We arrived at Heimaey Island mid-morning on August 5. We had to anchor outside the small harbor because Prinsendam, another Holland America ship we had sailed on twice, was docked there. I was feeling well enough by now to go ashore, particularly since we had an excursion scheduled so there wouldn’t have to be too much walking. Unfortunately, the tour turned out to be probably the worst one we have ever taken. Even Holland America eventually acknowledged this, refunding 50% of the tour price.
Located just offshore in the south of Iceland, Heimaey (pronounced with 3 syllables, as hi-MAY-ee) is the largest island near Iceland. On the north side is the town of Vestmannaeyjar with some 4500 inhabitants. It has been populated for more than 1,000 years and in 1627 it was the victim of the same North African slave traders who had decimated the Djupivogur area.
We were tendered ashore for our tour in late morning. Unfortunately it turned out that the buses on the island were out on an earlier Prinsendam tour & we had to wait on the dock for more than an hour before they returned. It was chilly & windy, so this was not a good development for the many people who were somewhat ill. Worse, Mary tripped & gashed her knee walking up the steps from the dock. When the buses finally arrived there were not enough seats for everyone who had bought tickets, so a few were left behind. In retrospect we wished we had been among them, because the bus tour went nowhere important that couldn’t have been reached on foot & the tour guide was terrible. But that doesn’t mean there wasn’t anything interesting to see. Even from the ship there were interesting views of islands or peninsulas with rock formations where puffins and other birds often nest (but not when we were there).
You will notice the characteristic landscape of rock & grass but no trees. As we passed a small planting of short trees our guide repeated a point we had heard before: What to do if you are lost in the woods in Iceland? Stand up & look around.
The fact that this town still exists here is pretty remarkable. In January, 1973, a volcano called Eldfell next to the town that had been thought extinct suddenly erupted. The eruption lasted some 4 months & increased the size of the island by about 20%. Everyone on the island was evacuated within a day and only one man (who had broken into a pharmacy to obtain drugs & was overcome by toxic gas) was killed. But about 400 houses were buried in lava & ash.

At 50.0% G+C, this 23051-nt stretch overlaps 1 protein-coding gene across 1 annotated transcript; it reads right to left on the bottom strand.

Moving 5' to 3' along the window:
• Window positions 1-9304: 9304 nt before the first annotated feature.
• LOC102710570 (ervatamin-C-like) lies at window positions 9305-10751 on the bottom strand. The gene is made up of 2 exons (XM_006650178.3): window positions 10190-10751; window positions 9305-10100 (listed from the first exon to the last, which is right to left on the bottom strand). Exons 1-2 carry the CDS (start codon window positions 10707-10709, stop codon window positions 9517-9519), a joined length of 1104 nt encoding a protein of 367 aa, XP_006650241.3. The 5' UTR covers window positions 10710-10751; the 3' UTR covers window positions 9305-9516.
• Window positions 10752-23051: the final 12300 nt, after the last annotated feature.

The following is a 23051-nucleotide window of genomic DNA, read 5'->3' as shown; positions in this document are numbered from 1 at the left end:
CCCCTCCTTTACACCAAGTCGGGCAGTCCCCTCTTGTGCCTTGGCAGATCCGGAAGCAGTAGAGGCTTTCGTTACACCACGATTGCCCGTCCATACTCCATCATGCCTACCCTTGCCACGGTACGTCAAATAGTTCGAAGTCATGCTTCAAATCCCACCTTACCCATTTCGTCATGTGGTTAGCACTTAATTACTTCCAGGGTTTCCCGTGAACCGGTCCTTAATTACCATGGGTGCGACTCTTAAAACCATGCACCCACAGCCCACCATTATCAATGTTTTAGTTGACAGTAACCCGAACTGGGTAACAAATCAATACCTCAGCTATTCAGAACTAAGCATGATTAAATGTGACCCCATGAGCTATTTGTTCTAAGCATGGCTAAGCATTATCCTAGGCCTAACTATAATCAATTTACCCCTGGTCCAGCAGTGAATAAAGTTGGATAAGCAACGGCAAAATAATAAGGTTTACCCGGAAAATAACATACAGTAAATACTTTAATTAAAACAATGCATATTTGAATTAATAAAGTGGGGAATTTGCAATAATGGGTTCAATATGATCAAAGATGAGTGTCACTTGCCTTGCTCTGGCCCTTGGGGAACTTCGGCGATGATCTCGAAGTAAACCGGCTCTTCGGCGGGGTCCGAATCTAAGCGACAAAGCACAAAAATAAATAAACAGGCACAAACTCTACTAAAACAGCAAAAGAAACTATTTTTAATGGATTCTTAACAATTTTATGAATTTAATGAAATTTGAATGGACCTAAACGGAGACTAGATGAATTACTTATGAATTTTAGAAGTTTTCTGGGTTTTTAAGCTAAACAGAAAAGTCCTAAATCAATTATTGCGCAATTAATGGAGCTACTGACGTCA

As the lava flow was overcoming the town & threatening to cut off the harbor that was essential to the fishing industry here, a professor and some townspeople decided to try to divert the flow by pumping water on it from a fire truck. This had the effect of more quickly cooling the lava wall which then impeded the flow of lava in that direction. Once it had been proven to work, the United States provided a number of boats with pumps to pour seawater on the lava flow headed for the town & the harbor. This saved both and, although the entrance to the harbor has been reduced to a little over 100 yards, the new land created by the lava flow serves as a breakwater that provides better protection from foul weather.
Our most interesting stop on this tour was on Edfell. We walked up to a viewing spot, although not all the way to the top which would be a substantial climb. The side of the volcano is still mostly bare volcanic rock, although the townspeople have planted grass around the bottom & are hoping it will eventually cover the mountain.